I started working on the Foundry in March 2018, driven by a desire to detach from certain institutional confines and increase self-reliability, but also by the conviction that the systems that govern the world are structurally unable to solve some of the problems the world faces (climate change, growing inequality) and that there is a need for spaces that exist outside the confines of market and university. My hope is that the criticality that is increasingly relegated to the margins of the artistic and academic establishment is nurtured in these spaces that exist in a position of relative exteriority – spaces that Foucault might have called heterotopia.
In the beginning, the circumstances at the Foundry were far from hospitable. It was cold and wet, we had no hot water or electricity, and if you wanted to use the toilet, you had to dig a hole. But much has changed since then, and now we have a fully equipped restaurant kitchen, six bathrooms, a garden for herbs and vegetables, and by late October we should have eleven finished bedrooms. Much remains to be done: walls need to be pointed; a lot of the wood needs to be treated; there’s some areas that have not been made inhabitable yet; at some point, we want to make a large theater / cinema space in the worst part of the big house (on a floor that currently has a five degree inclination); and we could use some more furniture. But the work of the circa 100 people that have visited and helped out since 2018 has transformed what was once an aristocratic manorhouse into a form of what Kristin Ross might call communal luxury.
In August 2019, we had our first event: a one week workshop called Thinking Figuratively. This was a test run of sorts: the call was not widely circulated and there were few participants, but the discussions were lively, and next year we might do another round. Other events that are being planned for next year are a workshop on artificial intelligence and one on collaboration in contemporary classical music (both were originally planned for this year), and I myself am trying to set up a research project on the history of iron in the region (ironworks were contentious sites for their often unsustainable exploitation of firewood; the question “to whom does the forest belong?” was already being posed in the 18th century, indicating a point where green politics and class struggle intersect long before Marx was born and the concept of ecology was invented). None of these events are fixed yet, and we are open to other suggestions; people can also propose events here.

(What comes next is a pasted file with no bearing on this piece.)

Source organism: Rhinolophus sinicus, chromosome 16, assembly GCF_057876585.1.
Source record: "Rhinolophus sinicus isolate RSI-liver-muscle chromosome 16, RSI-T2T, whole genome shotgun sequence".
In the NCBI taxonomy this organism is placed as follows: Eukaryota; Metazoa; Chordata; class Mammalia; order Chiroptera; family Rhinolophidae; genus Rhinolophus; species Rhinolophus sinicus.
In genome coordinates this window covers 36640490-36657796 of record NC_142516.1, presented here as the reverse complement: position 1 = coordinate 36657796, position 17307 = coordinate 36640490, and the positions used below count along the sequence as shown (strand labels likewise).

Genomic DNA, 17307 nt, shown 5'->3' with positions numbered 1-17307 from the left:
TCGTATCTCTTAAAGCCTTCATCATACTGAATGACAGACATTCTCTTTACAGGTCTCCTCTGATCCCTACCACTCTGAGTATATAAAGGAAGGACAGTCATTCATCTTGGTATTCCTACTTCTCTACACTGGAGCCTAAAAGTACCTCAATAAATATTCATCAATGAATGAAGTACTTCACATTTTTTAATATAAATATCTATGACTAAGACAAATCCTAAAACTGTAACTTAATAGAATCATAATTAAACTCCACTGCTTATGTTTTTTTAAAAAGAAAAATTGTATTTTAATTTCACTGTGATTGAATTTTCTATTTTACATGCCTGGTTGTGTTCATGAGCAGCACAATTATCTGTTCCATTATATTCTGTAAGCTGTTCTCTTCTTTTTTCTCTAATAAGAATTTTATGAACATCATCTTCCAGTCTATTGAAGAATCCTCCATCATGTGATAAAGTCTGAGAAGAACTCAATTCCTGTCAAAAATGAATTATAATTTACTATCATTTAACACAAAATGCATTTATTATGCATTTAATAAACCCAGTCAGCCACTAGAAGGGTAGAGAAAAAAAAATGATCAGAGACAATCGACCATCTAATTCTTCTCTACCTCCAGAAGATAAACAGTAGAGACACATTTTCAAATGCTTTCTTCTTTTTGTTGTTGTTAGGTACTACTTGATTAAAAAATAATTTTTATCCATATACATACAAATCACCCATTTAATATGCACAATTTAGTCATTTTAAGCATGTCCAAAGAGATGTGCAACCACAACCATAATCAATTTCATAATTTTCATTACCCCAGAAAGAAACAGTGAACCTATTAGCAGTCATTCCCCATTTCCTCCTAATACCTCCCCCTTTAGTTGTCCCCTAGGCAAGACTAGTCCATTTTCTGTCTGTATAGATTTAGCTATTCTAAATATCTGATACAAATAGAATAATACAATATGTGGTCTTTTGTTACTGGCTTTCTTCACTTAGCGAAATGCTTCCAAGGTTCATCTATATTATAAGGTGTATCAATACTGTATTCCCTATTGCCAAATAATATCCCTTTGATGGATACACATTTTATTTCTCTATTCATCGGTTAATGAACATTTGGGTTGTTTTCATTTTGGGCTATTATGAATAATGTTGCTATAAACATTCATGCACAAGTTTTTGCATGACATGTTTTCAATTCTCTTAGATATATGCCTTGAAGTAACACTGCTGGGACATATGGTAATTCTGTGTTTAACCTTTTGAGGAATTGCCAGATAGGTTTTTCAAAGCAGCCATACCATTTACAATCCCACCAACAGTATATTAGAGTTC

Until now, the project has been funded by a felicitous bitcoin investment, but that money is quickly running out, and now that the space is comfortable to live in, we need to think of other ways to make the Foundry financially sustainable. We have avoided structural funding as it might jeopardize our independence and increase the bureaucratic workload: nobody likes to be evaluated. But we also hope that a project like this can do without a fixed budget, as the operating costs are relatively low: we have no staff, the car costs maybe 150 euros a month (insurance, repairs, fines), electricity around 100 euros, gas for heating 50 euros, insurance, taxes, repairs… around 500 euros a month should cut it. If we take 10 euros per night for accommodation, we can cover our expenses with only two paying guests, which seems a realistic aim. Of course, there are further renovations we could start working on if we get more guests (or volunteers), and as I would like to be able to keep working on the project without getting another job, at some point I might need a subsistence salary, possibly in the form of rent. But if the space is used, modest accommodation fees should be able to cover our expenses.
So next year we will start charging accommodation fees. The question is what those fees will include, as this year the organization of expenses for food turned out to be unexpectedly difficult: there were lengthy discussions over how many euros per day people should chip in if we share groceries, and about what groceries should be included (do alcohol, meat and chocolate go in the shared budget if some don’t drink or eat meat?). To avoid these discussions in the future, I see two options: 1. people take care of their own food and can group together if they wish; 2. we take a flat fee (of maybe 15 euros) for accommodation and food that includes everything (even chocolate and cheap wine). I prefer the second option, but in the end this should probably be a communal decision.
There are some other ideas about funding the project: we could rent out the space for yoga retreats, music festivals, etc; we could take donations; we could set up a membership system (which has some legal advantages as well). And, while we have not pursued structural funding, people who organize something at the Foundry can apply for grants to support their project; I myself am trying to get funding for the iron investigation. If it works out we might set up a small iron workshop in 2020.
Later this year, we aim to set up an association, so that the Foundry becomes a legal entity with a bank account. How this entity will be governed is not clear yet, but the main aim is to manage the site in a more decentralized manner without losing track of the project’s initial aims. If someone want to be more actively engaged in this process, feel free to get in touch. Of course, in the end the project is not shaped by legal structures or lofty ideas, but by the work that is being done on the ground, whether this is the work of organizing, of gardening, or of construction. I would like to thank everyone who helped out until now for their support.